woman, a reporter for the Express, named Farrel, a
young man who came with him and said little or nothing, Miss
Griffin and myself. Altogether a pleasant day. Returned at
about 8 1/2, in company with Mr & Mrs Carpenter Miss G.
remaining on the Island. Haney and Cahill over at Thomsons
27. Friday. Drawing hard all day, from 9 to 10.
A note from Swinton asking for $2 balance due for some
cuts I sold of his. Sent it.
28. Saturday. To Bellew s, and down town with him.
I to Wurzbach s old room in Moffat s building, to get certain pictures
of mine. To Pic and Nic-Naz offices. Major Piercy came
up in the afternoon and would have me go out to see premises he
has hired, corner of Bleecker & Broadway where he s going
to establish a restaurant and liquor saloon! He came up again
at night and there was some boxing in Haney s room.
29. Sunday. In doors till evening, then to Chapins.
30. Monday. Drawing. At night to 31st Street.
1. Tuesday. To Harper s with lots of drawings. Got
2. Wednesday. At evening with Cahill and Haney to
visit Clapp, a newspaper man, living in this street. A sort
of literary soiree. O Brien, Bellew, Piercy, Arnold, Whelp-
ley and Wilkins (of the Herald) were present, with a Mr
Delanno the only non-literary man present. Pipes,
|Title:||Thomas Butler Gunn Diaries, Volume Nine: page thirty-five|
|Description:||Mentions that Major Piercy has hired a premise on the corner of Bleecker and Broadway in hopes to establish a restaurant and liquor saloon.|
|Subject:||Arnold, George; Bellew, Frank; Cahill, Frank; Carpenter; Carpenter, Mrs.; Clapp, Henry, Jr.; Delano; Farrel; Griffin, Julia; Gunn, Thomas Butler; Haney, Jesse; O'Brien, Fitz James; Parton, James; Piercy; Swinton, Alfred; Thomson, Mortimer (Doesticks); Whelpley; Wilkins, Ed. G. P.; Wurzbach|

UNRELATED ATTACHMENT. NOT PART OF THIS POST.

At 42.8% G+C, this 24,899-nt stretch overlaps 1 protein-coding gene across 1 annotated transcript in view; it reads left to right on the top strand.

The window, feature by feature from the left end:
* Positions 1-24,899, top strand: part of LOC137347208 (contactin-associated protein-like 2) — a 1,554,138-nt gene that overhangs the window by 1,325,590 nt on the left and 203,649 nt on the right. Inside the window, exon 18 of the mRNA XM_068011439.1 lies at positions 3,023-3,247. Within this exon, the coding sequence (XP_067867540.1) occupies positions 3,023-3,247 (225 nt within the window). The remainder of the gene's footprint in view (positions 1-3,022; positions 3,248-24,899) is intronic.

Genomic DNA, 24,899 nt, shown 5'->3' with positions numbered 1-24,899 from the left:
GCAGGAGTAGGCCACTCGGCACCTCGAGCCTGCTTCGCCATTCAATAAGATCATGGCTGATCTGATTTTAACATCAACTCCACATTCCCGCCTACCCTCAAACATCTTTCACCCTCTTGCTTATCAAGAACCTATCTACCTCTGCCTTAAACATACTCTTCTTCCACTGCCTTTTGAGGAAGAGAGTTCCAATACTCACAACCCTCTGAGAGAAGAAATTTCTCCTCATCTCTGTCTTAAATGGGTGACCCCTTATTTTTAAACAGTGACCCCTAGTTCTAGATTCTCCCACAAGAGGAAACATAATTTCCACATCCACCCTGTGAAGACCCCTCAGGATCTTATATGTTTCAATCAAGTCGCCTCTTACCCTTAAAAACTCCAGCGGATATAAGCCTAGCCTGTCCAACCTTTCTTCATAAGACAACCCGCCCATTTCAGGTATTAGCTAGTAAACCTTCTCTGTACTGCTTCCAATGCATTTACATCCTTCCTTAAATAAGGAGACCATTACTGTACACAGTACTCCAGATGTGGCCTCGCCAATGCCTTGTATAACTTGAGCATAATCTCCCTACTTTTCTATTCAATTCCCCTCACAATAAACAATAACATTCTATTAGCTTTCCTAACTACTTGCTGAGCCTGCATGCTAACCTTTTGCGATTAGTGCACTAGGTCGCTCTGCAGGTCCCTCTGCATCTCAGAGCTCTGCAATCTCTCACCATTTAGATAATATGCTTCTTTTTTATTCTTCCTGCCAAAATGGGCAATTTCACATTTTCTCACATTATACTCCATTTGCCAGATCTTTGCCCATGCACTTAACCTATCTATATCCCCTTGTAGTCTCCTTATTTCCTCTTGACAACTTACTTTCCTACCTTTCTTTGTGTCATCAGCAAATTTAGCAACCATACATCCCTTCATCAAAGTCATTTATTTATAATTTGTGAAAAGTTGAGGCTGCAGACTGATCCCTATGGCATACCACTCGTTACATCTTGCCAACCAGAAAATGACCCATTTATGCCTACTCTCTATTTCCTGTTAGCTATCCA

|Coverage (City/State):||[New York, New York]|
|Coverage (Street):||31st Street; Bleecker Street; Broadway|
|Title:||Thomas Butler Gunn Diaries, Volume Nine|
|Description:||Includes descriptions of boardinghouse living, a picnic at Hoboken with other New York artists and journalists, his drawing and writing work in New York, attending a lecture by Lola Montez, visits to James Parton and Fanny Fern and the Edwards family, a controversy over Fitz James O'Brien's story ''The Diamond Lens,'' artist Sol Eytinge's relationship with writer Allie Vernon, the suicide of writer Henry William Herbert, antics of the New York Bohemians, the interest of people living in his boarding house in spiritualism, a visit to his friend George Bolton's farm in Canada, a visit to Niagara Falls, and a scandal involving Harbormaster Willis Patten, who lives in his boarding house.|
|Subject:||Boardinghouses; Bohemians; Farms; Gunn, Thomas Butler; Publishers and publishing; Suicide; Travel; Women|
|Coverage (City/State):||New York, New York; Rochester, New York; Elmira, New York; Paris, Ontario, Canada|
|Note:||Thomas Butler Gunn was born February 15, 1826, in Banbury, England, and came to New York in 1849. During the Civil War he worked as a correspondent for the New York Tribune and the New York Evening Post. He returned to England in 1863, and died in Birmingham in April 1903. The collection includes twenty-one volumes of his diaries, including newspaper clippings, letters, photographs, sketches, and various other items inserted by Gunn. Diary entries date from July 7, 1849, to April 7, 1863, and include his experiences with the New York publishing and literary world, his descriptions of boarding houses, his travels throughout the United States, and his experiences traveling with the Federal army as a Civil War correspondent.|
|Publisher:||Missouri History Museum|
|Rights:||Copyright 2011 Missouri History Museum.|
|Source:||Page images, transcriptions, and metadata of the Thomas Butler Gunn diaries have been provided by the Missouri History Museum.|